I spent some time in a high school English class and had the pleasure of seeing LibriVox in action. I had never heard of it before today. We synced an iPad up to the Apple TV and listened to Chapter 24 of The Jungle by Upton Sinclair. While we listened to the story over the sound system, the tenth graders followed along in their books.
I'm not going to lie. The guy reading didn't exactly have the most entertaining voice, though he did try. He did some great hiccups and pretend drunken talk. I had never read the book myself, did not have a copy in front of me, and felt lost starting on Chapter 24, so I busied myself doing other things... including watching the students.
For the most part, I had zero relationship with any of the students in the room. We had joked and chatted a bit in the first part of class, and they did like to talk. It would have been easy for them to team up against the sub. However, when the audio started, they were focused on the book. Everyone was reading along (or at least appeared to be) and some of the students were even commenting aloud along the way. They were into the book as much I would hope that a group of teenagers would be into a book published in 1906.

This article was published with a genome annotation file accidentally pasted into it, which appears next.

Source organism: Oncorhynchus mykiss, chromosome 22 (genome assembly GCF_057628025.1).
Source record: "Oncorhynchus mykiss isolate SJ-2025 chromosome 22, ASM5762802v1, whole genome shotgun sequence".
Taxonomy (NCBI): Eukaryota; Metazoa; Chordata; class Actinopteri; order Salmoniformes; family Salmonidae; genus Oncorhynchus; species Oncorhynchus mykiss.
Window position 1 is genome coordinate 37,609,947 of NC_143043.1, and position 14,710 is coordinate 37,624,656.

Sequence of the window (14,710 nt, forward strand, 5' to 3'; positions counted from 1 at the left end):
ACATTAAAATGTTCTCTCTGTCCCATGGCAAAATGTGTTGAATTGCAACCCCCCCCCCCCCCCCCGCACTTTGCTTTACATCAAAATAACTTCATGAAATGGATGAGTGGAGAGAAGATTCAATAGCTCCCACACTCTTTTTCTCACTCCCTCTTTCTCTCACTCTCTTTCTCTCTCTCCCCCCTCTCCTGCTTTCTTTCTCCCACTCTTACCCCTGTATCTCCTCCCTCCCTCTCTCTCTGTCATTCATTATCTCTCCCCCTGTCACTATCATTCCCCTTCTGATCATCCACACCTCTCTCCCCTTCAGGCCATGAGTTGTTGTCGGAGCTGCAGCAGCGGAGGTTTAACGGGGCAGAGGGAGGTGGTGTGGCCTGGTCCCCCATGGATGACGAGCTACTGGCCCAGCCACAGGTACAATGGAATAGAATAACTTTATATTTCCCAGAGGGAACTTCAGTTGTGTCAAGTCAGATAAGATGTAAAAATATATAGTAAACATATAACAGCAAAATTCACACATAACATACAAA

After the chapter was over and there were only a few minutes left in class, they reverted back to their teenager ways. I got to hear how boring this class is and how they had no idea what was going on in the book.
But that half hour of listening to Chapter 24 was golden. They were reading and listening and engaging. Good stuff.
So, I have no idea what books are on LibriVox or if you can use it in your class, but it's worth passing along to you.